Inspections, Compliance, Enforcement, and Criminal Investigations
Clarity, Inc. 12-Nov-04
Department of Health and Human Services
Public Health Service
New Orleans District
November 12, 2004
Warning Letter No. 2005-NOL-03
Murray L. Beard, CEO
8500 Wolf Lake Drive, Suite 110
Memphis, Tennessee 38184
Dear Mr. Beard:
On August 19-25, 2004, an investigator from the Food and Drug Administration (FDA) conducted an inspection of your facility, Grace Medical, Inc., 7731 US Highway 70, Suite 107, Bartlett, Tennessee 38133-2095. This inspection determined your firm manufactures otologic implant products. These products are medical devices under the Federal Food, Drug, and Cosmetic Act (the Act), because they are intended for use in diagnosing or treating a medical condition or to affect the structure or a function of the body (section 201(h) of the Act). You can find the Act and the CFR through links in FDA’s home page at http://www.fda.gov.
The above-stated inspection revealed the devices to be adulterated within the meaning of section 501 (h) of the Act [21 USC 351(h)] in that the methods used in, or the facilities or controls used for, the manufacture, packing, storage, or installation are not in conformity with the Current Good Manufacturing Practice (CGMP) requirements of the Quality System (QS) regulation, as specified in Title 21 of the Code of Federal Regulations (CFR), Part 820. Specific Quality System violations include:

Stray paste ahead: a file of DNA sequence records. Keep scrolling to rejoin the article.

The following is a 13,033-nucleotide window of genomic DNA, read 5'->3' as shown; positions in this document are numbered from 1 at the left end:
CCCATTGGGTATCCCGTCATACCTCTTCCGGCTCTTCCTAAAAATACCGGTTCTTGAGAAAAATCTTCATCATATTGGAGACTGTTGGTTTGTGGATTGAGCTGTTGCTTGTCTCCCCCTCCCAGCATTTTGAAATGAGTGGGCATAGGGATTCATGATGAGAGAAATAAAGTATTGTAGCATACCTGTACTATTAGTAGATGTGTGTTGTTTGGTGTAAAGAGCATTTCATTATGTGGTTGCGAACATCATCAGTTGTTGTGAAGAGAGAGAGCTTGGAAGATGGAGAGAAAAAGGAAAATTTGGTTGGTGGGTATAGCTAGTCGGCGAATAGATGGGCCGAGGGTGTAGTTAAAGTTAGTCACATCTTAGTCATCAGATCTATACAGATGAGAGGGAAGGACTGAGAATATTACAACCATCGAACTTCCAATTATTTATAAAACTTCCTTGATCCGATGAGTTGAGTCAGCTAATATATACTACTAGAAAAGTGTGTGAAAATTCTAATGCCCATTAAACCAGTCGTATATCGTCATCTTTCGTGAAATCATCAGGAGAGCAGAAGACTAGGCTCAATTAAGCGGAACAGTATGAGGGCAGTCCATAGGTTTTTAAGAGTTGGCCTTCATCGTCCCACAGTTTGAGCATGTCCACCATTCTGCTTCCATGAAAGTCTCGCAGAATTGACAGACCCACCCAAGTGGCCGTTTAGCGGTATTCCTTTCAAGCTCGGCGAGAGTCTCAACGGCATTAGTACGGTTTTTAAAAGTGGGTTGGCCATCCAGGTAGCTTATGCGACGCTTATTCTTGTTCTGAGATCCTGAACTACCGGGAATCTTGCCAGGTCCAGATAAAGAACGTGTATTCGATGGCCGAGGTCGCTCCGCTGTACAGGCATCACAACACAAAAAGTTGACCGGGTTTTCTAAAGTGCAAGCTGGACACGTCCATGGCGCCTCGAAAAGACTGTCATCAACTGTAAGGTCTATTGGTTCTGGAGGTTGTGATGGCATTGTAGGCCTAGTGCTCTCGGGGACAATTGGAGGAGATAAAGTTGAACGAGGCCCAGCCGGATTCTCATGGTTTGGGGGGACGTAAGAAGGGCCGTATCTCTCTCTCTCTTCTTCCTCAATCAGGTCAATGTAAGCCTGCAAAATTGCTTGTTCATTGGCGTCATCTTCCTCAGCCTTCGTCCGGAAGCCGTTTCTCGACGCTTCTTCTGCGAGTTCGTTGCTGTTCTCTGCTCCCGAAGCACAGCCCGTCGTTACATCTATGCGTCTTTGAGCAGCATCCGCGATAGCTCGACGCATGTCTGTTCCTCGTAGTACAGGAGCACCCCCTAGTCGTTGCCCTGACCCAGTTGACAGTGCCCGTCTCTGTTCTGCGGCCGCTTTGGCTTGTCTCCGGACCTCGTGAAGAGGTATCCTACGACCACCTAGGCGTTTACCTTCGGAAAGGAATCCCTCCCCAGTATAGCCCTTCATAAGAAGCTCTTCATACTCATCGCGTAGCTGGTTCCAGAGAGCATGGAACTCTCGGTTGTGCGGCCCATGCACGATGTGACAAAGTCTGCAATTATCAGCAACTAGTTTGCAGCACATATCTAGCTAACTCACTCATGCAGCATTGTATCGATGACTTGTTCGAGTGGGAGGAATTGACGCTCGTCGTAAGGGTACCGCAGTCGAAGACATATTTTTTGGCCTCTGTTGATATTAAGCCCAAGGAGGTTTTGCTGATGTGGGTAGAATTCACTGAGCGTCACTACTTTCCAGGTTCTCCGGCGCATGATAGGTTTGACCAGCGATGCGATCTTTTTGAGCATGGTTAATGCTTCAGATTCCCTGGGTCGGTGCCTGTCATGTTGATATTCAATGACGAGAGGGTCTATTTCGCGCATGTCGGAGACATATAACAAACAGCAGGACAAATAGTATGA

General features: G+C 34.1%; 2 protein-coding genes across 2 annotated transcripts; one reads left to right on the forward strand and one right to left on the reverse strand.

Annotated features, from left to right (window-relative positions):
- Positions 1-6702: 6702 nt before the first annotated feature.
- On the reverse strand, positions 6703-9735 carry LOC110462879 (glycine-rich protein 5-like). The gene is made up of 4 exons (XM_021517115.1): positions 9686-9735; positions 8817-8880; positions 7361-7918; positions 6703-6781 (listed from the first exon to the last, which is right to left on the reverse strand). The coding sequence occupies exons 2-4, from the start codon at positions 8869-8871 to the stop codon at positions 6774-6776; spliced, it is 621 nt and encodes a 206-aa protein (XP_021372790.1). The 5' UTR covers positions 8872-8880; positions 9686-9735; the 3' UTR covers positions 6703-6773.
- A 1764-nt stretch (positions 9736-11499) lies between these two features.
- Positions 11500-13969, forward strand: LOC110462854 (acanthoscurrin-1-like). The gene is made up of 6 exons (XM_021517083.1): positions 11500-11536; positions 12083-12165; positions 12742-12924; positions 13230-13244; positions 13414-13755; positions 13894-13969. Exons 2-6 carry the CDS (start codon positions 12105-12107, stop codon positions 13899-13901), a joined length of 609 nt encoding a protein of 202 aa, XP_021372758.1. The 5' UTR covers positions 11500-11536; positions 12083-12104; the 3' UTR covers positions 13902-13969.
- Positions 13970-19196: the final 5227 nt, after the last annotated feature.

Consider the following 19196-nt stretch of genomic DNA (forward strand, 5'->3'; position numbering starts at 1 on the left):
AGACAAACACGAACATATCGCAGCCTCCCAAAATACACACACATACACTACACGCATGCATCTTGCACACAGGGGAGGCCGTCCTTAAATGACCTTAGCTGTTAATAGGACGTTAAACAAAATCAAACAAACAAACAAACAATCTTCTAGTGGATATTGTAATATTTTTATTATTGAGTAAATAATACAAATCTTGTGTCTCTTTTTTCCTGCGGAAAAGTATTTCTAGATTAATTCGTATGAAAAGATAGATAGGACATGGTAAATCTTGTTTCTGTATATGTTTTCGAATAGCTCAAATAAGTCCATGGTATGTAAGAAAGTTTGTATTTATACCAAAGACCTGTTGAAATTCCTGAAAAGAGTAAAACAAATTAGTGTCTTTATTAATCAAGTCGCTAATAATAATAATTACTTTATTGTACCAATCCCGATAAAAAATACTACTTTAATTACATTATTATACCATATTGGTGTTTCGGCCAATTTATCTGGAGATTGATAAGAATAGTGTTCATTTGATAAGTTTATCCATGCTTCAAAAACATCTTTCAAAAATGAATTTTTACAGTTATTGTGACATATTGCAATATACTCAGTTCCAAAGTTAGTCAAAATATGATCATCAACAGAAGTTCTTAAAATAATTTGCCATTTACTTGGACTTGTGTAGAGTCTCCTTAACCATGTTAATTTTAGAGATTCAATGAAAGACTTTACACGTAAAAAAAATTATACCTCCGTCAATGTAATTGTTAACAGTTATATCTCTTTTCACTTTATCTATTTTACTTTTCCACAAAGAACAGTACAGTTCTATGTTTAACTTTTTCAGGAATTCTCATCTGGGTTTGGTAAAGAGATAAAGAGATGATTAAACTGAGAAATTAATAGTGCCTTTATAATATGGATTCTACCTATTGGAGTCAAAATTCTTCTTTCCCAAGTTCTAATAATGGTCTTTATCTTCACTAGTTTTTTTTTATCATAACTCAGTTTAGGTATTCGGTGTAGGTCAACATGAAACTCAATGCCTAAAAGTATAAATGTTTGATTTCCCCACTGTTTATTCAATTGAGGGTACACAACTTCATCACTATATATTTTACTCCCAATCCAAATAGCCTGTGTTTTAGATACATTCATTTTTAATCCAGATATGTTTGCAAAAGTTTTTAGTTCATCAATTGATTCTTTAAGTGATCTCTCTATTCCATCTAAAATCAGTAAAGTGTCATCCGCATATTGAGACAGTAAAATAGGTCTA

1. Failure of management with executive responsibility to review the suitability and effectiveness of the quality system at defined intervals and with sufficient frequency according to established procedures, as required by 21 CFR 820.20(c). Specifically, management review meetings have not been conducted annually in accordance with your firm’s internal procedures.
2. Failure to conduct quality audits in accordance with your firm’s internal procedures to assure the Quality System is in compliance with the established system requirements, as required by 21 CFR 820.22.